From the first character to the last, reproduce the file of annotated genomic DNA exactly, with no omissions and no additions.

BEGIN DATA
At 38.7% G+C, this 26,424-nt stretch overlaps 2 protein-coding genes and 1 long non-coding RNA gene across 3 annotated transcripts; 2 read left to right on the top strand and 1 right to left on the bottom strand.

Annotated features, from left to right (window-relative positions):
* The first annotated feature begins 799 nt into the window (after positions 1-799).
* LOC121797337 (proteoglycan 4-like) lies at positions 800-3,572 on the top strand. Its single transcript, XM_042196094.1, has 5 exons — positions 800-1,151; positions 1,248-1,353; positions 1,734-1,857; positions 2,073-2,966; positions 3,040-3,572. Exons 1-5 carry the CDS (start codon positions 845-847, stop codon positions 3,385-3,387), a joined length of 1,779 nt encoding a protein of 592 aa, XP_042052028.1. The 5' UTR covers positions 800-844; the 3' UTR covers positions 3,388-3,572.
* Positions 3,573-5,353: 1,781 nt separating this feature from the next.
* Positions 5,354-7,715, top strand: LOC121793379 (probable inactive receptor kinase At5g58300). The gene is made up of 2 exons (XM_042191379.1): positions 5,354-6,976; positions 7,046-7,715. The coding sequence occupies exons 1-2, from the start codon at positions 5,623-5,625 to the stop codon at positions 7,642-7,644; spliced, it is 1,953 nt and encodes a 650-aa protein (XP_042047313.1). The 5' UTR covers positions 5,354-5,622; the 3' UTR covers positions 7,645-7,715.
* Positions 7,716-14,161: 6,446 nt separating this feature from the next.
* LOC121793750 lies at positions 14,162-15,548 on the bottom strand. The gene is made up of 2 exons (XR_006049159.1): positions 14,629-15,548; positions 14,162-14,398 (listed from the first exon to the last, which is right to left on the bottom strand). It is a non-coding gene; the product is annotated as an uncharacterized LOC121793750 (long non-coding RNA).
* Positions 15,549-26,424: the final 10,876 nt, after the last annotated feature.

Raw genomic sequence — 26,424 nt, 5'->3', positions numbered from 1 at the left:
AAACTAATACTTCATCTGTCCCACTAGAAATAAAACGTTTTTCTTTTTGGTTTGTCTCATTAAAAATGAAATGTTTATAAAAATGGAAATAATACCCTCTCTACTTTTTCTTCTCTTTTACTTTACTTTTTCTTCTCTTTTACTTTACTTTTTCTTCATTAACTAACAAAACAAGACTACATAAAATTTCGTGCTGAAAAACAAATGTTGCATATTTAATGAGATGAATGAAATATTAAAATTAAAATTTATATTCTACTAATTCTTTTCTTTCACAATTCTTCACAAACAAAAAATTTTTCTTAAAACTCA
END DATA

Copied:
At 38.7% G+C, this 26,424-nt stretch overlaps 2 protein-coding genes and 1 long non-coding RNA gene across 3 annotated transcripts; 2 read left to right on the top strand and 1 right to left on the bottom strand.

Annotated features, from left to right (window-relative positions):
* The first annotated feature begins 799 nt into the window (after positions 1-799).
* LOC121797337 (proteoglycan 4-like) lies at positions 800-3,572 on the top strand. Its single transcript, XM_042196094.1, has 5 exons — positions 800-1,151; positions 1,248-1,353; positions 1,734-1,857; positions 2,073-2,966; positions 3,040-3,572. Exons 1-5 carry the CDS (start codon positions 845-847, stop codon positions 3,385-3,387), a joined length of 1,779 nt encoding a protein of 592 aa, XP_042052028.1. The 5' UTR covers positions 800-844; the 3' UTR covers positions 3,388-3,572.
* Positions 3,573-5,353: 1,781 nt separating this feature from the next.
* Positions 5,354-7,715, top strand: LOC121793379 (probable inactive receptor kinase At5g58300). The gene is made up of 2 exons (XM_042191379.1): positions 5,354-6,976; positions 7,046-7,715. The coding sequence occupies exons 1-2, from the start codon at positions 5,623-5,625 to the stop codon at positions 7,642-7,644; spliced, it is 1,953 nt and encodes a 650-aa protein (XP_042047313.1). The 5' UTR covers positions 5,354-5,622; the 3' UTR covers positions 7,645-7,715.
* Positions 7,716-14,161: 6,446 nt separating this feature from the next.
* LOC121793750 lies at positions 14,162-15,548 on the bottom strand. The gene is made up of 2 exons (XR_006049159.1): positions 14,629-15,548; positions 14,162-14,398 (listed from the first exon to the last, which is right to left on the bottom strand). It is a non-coding gene; the product is annotated as an uncharacterized LOC121793750 (long non-coding RNA).
* Positions 15,549-26,424: the final 10,876 nt, after the last annotated feature.

Raw genomic sequence — 26,424 nt, 5'->3', positions numbered from 1 at the left:
AAACTAATACTTCATCTGTCCCACTAGAAATAAAACGTTTTTCTTTTTGGTTTGTCTCATTAAAAATGAAATGTTTATAAAAATGGAAATAATACCCTCTCTACTTTTTCTTCTCTTTTACTTTACTTTTTCTTCTCTTTTACTTTACTTTTTCTTCATTAACTAACAAAACAAGACTACATAAAATTTCGTGCTGAAAAACAAATGTTGCATATTTAATGAGATGAATGAAATATTAAAATTAAAATTTATATTCTACTAATTCTTTTCTTTCACAATTCTTCACAAACAAAAAATTTTTCTTAAAACTCA